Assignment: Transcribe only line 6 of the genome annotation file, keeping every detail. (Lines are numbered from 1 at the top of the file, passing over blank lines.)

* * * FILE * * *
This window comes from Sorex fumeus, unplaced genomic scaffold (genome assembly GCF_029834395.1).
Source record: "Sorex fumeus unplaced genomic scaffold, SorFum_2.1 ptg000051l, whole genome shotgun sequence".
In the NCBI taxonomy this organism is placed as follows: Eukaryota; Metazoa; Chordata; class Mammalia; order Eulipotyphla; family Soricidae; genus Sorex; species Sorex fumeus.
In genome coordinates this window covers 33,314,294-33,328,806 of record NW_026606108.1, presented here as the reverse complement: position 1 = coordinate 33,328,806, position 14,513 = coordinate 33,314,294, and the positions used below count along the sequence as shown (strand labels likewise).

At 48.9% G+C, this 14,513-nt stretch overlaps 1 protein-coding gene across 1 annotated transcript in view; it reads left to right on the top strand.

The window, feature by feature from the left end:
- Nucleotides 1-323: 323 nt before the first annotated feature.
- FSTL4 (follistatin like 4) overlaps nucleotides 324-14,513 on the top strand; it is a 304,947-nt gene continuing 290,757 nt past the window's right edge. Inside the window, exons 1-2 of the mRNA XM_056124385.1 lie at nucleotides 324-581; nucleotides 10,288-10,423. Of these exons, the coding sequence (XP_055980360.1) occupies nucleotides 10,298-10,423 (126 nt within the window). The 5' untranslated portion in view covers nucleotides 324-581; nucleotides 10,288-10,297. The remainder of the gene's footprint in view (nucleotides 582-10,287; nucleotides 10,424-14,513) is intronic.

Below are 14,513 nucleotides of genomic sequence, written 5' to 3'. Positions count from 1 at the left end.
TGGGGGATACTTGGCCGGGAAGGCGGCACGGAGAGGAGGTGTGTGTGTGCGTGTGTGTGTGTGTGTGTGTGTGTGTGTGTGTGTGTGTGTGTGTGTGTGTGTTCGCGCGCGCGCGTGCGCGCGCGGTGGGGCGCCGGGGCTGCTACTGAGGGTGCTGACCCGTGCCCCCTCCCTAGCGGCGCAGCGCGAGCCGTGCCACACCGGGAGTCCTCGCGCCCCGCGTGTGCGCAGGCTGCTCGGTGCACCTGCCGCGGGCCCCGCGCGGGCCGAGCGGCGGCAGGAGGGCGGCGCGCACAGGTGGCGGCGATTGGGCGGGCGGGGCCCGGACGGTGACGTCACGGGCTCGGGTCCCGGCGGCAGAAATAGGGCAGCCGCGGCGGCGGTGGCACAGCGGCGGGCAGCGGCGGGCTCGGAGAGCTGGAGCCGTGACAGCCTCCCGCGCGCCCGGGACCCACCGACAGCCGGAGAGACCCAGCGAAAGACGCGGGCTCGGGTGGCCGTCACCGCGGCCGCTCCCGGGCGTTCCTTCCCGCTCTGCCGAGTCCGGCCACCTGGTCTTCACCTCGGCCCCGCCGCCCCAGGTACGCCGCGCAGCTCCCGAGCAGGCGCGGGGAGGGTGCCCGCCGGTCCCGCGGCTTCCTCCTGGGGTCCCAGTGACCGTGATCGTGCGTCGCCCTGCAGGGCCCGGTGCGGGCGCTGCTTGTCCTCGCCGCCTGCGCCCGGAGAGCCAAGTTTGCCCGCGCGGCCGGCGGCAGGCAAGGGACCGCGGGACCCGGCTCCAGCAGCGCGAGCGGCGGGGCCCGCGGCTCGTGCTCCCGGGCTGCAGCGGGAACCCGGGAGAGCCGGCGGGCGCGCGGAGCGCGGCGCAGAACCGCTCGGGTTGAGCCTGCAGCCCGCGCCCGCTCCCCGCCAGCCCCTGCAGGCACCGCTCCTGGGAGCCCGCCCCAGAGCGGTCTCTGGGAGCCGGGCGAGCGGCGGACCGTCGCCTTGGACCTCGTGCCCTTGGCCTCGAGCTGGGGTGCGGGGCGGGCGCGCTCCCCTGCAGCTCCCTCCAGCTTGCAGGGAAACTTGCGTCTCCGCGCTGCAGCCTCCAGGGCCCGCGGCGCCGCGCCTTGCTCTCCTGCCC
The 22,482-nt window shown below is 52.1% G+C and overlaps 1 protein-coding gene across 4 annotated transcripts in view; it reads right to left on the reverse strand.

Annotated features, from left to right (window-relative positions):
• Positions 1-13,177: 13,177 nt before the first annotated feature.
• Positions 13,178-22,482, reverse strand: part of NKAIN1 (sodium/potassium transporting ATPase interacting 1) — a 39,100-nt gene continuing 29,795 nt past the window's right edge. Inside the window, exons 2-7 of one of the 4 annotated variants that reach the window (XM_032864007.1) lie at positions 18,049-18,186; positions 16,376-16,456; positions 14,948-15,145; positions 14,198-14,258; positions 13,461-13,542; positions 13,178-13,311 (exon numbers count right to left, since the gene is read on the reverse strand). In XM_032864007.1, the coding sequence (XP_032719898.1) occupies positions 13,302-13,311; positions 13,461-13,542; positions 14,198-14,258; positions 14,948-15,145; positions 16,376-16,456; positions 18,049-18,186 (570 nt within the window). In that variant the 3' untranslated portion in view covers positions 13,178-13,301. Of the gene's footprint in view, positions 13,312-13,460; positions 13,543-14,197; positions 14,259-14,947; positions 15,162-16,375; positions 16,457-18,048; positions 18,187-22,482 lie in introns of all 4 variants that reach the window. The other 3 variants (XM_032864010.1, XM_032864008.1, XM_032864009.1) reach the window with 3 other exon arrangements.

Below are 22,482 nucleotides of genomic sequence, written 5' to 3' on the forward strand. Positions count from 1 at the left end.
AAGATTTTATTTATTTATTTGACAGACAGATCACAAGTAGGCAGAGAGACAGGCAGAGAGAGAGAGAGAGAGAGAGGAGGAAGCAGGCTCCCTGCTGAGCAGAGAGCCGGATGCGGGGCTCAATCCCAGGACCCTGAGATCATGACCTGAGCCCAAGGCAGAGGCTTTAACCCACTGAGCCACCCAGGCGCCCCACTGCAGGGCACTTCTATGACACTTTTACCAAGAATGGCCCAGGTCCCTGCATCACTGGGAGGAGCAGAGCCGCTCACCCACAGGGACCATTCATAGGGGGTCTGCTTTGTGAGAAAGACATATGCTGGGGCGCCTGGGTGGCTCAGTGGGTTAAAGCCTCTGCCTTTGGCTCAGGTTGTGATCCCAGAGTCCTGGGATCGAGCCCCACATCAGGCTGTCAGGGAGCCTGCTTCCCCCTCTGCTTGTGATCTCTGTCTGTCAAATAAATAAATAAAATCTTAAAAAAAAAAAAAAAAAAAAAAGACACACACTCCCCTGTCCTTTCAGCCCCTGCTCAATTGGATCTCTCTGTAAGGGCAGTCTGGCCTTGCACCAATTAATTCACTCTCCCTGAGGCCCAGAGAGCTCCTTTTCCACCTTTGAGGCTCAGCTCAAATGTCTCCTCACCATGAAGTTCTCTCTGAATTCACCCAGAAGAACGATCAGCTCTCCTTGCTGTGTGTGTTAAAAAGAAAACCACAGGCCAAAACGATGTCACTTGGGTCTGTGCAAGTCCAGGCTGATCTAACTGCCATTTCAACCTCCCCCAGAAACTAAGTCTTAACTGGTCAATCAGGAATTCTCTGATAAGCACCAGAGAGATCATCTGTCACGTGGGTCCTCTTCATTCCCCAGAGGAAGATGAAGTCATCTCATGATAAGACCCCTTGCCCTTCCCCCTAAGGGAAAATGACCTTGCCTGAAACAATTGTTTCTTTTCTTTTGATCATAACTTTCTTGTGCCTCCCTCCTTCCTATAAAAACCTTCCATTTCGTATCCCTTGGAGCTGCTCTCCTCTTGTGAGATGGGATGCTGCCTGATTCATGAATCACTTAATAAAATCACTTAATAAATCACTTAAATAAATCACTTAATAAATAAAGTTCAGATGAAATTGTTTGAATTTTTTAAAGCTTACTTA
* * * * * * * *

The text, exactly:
The window, feature by feature from the left end: